Global survey claims Malaysians among the least racially tolerant
PETALING JAYA: Malaysians are among the least racially tolerant in the world, according to the World Values Survey carried out by Swedish economists.
The survey showed that 20% to 29.9% of Malaysians would not like living next to a person of a different race.
Malaysia was lumped together in the category with Thailand, the Philippines, Turkey, Algeria, Morocco, Mali and Zambia.
The survey was carried out to determine whether racial tolerance was linked to free-market economics.
The data survey comprising 81 countries, produced as an “atlas of global tolerance” by Niclas Berggren and Therese Nilsson, was reported in the Washington Post.
It revealed that Malaysia was ranked after India, Bangladesh and Hong Kong (40% and above) and Indonesia (30% to 39.9%).
As many as 43.5% of Indians, 51.4% of Jordanians, 71.8% of Hong Kongers and 71.7% of Bangladeshis said they would not want to live with a neighbour of another race.
In contrast, only 9.9% of Singaporeans were considered racially intolerant.
To gauge the respondents’ level of racial tolerance, they were told to identify whom they would not want as neighbours.
In the map, countries that were more racially tolerant were coloured blue.
Countries that were less tolerant were coloured in different shades of red.
Malaysia was coloured “light red”.
Anglo and Latin countries were rated as the most racially tolerant.
Basically the segregation of students along the racial line happened after my Form 3 when UMNO’s apartheid kicked in in full force. I have stopped visiting Malay classmates during hari raya after departed from my first secondary school in the deep rural area.
I still remember a Malay teacher told Malay students in the class that Chinese is the one selling drug to poison Malay minds. I believe same teaching is still being used by BTN till today.
Malaysia is a nation within a nation especially in West Malaysia, three major races are living in the own mini world. The social interaction is limited to working relationship. At least 90% of Chinese or Malay or Indian wedding ceremonies are attended by a single race only.
For instances, there are also bars and pubs to cater for different races in Penang.
UMNO apartheid works perfectly in Malaysia for UMNO to secure power for last 60 years. As long as Malay majority supports UMNO’s apatheid to gain a simple majority, why UMNO have to worry the support from Chinese and Indians?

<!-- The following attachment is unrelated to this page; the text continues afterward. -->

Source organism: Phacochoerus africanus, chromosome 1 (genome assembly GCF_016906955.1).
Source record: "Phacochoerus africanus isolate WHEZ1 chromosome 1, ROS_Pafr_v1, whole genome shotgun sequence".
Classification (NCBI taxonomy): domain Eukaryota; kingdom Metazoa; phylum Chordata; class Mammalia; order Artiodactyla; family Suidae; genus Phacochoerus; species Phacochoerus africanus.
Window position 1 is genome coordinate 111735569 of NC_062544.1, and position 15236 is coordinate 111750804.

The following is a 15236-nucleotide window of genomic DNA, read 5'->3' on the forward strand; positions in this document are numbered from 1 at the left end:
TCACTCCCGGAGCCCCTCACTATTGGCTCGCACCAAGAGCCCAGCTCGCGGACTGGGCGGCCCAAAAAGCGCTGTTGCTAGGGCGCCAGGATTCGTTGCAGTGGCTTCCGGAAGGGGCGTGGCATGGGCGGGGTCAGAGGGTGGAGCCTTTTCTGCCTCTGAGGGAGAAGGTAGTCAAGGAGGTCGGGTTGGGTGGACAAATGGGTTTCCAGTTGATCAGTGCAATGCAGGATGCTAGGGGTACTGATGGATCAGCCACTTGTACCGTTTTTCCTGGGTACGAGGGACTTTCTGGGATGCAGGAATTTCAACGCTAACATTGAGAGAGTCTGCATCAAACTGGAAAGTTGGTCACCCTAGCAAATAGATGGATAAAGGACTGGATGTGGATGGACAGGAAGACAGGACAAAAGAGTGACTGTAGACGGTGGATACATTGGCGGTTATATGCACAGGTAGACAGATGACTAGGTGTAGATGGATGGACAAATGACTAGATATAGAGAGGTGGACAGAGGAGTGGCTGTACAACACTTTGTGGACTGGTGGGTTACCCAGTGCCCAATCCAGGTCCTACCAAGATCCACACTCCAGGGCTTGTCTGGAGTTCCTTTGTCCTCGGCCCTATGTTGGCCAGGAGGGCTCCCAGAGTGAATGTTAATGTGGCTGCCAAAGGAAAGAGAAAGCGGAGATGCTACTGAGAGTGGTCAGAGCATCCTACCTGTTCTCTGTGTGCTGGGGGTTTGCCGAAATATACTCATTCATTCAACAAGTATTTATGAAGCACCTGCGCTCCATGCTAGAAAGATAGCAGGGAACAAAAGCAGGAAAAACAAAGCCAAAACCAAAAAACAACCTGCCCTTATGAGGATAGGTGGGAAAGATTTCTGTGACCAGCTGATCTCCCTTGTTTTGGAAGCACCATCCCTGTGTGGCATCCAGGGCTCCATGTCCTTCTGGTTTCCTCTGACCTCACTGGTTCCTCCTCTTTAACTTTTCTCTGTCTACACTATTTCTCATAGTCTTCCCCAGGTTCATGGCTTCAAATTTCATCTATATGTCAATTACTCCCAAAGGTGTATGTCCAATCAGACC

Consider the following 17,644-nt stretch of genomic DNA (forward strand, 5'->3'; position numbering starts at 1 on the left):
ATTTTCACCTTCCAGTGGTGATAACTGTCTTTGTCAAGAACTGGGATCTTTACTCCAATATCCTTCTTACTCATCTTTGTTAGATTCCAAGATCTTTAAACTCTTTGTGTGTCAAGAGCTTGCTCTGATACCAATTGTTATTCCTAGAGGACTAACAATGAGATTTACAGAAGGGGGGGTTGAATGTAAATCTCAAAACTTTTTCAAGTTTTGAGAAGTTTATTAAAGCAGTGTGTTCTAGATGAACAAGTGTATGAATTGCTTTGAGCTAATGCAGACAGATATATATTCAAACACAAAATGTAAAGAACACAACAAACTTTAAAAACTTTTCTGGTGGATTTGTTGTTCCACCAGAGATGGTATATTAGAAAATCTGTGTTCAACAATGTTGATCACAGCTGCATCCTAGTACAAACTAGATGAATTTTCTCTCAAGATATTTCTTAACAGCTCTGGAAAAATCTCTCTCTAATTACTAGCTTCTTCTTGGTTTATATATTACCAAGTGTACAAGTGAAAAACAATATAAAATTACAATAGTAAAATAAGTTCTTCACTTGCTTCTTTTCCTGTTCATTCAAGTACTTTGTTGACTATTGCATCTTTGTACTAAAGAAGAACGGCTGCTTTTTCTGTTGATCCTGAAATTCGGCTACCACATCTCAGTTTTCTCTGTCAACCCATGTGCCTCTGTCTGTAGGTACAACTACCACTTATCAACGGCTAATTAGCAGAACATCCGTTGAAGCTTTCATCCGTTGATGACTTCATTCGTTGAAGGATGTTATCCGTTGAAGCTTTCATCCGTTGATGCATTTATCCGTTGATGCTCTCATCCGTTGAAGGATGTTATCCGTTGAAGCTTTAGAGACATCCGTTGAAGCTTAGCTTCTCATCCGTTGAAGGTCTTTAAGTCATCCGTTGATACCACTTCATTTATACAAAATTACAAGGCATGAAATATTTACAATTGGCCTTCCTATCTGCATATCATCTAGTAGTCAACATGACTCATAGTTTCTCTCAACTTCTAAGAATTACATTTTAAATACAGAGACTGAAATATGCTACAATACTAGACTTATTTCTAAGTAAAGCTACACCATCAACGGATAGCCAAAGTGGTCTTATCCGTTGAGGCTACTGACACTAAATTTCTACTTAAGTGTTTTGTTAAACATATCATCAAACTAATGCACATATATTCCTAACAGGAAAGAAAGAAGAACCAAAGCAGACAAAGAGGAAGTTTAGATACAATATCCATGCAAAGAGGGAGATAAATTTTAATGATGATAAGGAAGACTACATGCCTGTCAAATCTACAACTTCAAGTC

UMNO only needs non-Malay votes to secure 2/3 majorities for them to amend constitution to contain non-Malay power and rights.
Only Indians still cannot see through why they must vote PR even they hate PR politicians like me.
A reply to Anonymous Malay — An Anonymous Cina
March 31 — I am a Cina. Like Anonymous Malay, I went through the public education system since primary one all the way until tertiary level. I too, graduated from a public university.
Coming from a small pekan, a combination of small township and villages, I had the privilege of growing up with a mix of Malay, Chinese, Indian and Sikh kids. I never knew what a ‘Malaysian Ideal’ was back then for it never occurred to me as a kid that it could be any other way than what we had been enjoying. We cycled around the kampungs visiting friends and teachers on Hari Raya, Chinese Lunar New Year and Deepavali. Best of all, it was not for all the formalities and pretence we adults so consciously put effort in today. We were just a bunch of kids having fun. For me, it was the muruku and the dodol. We boys taught each other swear words in our native tongue. I learned guitar from a Malay boy near my house.
If we want to find the answer to what is wrong in our society today, we only need to look at our children. They say if we adults look carefully, there are many valuable lessons we can learn from kids. The naivety that we as kid was enjoying back then soon gave way to the demands of life and reality of adulthood. Things began to change as we progressed closer to SPM. Our Malay schoolmates began to slowly drift away from us. After each Friday prayer, they were hauled into Bilik Bimbingan dan Kaunseling (counselling room) and would spend hours inside while the rest of us would enjoy the long break before the start of the evening sessions.